We mentioned in our last update that we hired an individual with manufacturing experience to take on manufacturing as his vertical within Mosaic. He’s been working on what we call the “Assembly Bible,” since July – an in depth walk through and training manual for our assembly team. Since he’s come on board, he’s been assembling, and disassembling the latest version of The Palette, and has broken it down into a repeatable process.
This is the process that we’re going to train our assembly team on when they come on in the beginning of February.
Quality comes before everything. We have put a tremendous amount of work into developing The Palette, we will do everything in our power to ship the highest quality product possible. We’ve been working to design processes for quality control, a series of tests to put each Palette through before it leaves our door. These steps are our way of catching any mistakes, or quality lapses in the inputs from our suppliers.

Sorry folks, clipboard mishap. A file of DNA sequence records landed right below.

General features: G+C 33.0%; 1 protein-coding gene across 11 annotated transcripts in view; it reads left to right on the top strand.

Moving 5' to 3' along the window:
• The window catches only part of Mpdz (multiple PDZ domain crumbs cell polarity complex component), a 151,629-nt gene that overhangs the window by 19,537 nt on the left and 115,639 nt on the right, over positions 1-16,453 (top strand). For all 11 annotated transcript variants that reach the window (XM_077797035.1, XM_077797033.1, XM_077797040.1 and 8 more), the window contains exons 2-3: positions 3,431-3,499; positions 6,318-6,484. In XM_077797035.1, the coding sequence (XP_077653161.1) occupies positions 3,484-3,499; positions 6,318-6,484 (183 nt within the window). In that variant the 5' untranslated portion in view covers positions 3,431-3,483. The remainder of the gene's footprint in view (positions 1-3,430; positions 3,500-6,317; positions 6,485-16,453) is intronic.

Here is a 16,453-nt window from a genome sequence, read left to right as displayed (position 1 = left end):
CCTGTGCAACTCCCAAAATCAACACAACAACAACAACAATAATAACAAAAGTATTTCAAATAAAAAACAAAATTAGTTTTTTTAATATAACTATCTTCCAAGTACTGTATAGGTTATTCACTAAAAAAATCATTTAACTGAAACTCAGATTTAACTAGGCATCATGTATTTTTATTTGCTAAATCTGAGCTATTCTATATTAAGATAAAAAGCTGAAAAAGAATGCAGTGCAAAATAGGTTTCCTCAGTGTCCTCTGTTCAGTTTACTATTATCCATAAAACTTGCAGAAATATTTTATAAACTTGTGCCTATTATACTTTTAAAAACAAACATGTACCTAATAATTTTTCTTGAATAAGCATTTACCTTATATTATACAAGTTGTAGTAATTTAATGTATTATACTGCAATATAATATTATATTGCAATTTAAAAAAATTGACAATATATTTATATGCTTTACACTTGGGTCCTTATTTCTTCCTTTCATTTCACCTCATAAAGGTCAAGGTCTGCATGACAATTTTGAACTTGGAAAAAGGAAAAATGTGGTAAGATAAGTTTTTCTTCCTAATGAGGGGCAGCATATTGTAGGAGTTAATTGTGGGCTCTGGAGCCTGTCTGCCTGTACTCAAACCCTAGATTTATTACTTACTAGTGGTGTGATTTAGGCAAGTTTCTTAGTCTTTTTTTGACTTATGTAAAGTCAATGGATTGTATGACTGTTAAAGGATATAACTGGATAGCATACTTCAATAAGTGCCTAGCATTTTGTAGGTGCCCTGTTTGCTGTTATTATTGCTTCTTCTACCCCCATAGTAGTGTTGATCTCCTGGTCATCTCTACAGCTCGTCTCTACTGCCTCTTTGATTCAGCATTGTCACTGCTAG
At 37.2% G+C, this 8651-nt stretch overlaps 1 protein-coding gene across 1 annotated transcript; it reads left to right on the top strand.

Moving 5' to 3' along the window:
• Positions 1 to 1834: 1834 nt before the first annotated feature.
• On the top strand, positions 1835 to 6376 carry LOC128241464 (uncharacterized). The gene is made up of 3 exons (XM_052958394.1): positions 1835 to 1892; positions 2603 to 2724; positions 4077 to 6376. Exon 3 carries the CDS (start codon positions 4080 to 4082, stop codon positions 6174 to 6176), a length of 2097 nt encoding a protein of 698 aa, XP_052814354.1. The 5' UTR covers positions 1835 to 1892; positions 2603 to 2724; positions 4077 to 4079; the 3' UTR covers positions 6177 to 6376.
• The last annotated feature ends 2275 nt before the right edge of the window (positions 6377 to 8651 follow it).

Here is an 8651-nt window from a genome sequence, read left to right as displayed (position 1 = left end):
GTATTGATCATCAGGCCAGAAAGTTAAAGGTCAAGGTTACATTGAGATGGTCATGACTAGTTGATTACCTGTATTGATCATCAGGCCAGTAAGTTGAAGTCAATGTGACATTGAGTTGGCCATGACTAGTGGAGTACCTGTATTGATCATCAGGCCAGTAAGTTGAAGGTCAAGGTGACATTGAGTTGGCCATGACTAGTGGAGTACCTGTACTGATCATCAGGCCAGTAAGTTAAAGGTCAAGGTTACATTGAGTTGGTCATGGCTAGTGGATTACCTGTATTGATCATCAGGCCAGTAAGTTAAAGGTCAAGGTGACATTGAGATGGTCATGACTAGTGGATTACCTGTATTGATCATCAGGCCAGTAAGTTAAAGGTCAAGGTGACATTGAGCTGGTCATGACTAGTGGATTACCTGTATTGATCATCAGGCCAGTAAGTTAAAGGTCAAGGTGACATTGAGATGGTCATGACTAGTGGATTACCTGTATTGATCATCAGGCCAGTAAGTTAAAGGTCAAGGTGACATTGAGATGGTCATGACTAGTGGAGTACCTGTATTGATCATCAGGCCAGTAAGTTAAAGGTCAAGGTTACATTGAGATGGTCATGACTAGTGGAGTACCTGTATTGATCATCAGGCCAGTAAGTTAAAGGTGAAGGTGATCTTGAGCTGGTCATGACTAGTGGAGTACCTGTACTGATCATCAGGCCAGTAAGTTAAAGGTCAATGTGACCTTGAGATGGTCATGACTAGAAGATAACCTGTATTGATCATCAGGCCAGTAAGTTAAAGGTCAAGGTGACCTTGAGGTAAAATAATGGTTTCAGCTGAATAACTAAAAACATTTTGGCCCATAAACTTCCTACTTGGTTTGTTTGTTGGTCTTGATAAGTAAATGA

We’re completing the assembly of The Palette down the hall from our main office. The team who designed The Palette over the past 18 months will be working to ensure each product that leaves our door has been tested, and exceeds our quality metrics.
For the past 6 months we have been working alongside a local product certification company to help us ensure The Palette meets safety and other relevant compliance requirements. You will notice that most consumer products you use will have small markings on them (or on the box they came in) indicating what types of certification they have passed. Some common ones are CE, CCC, UL, and TuV.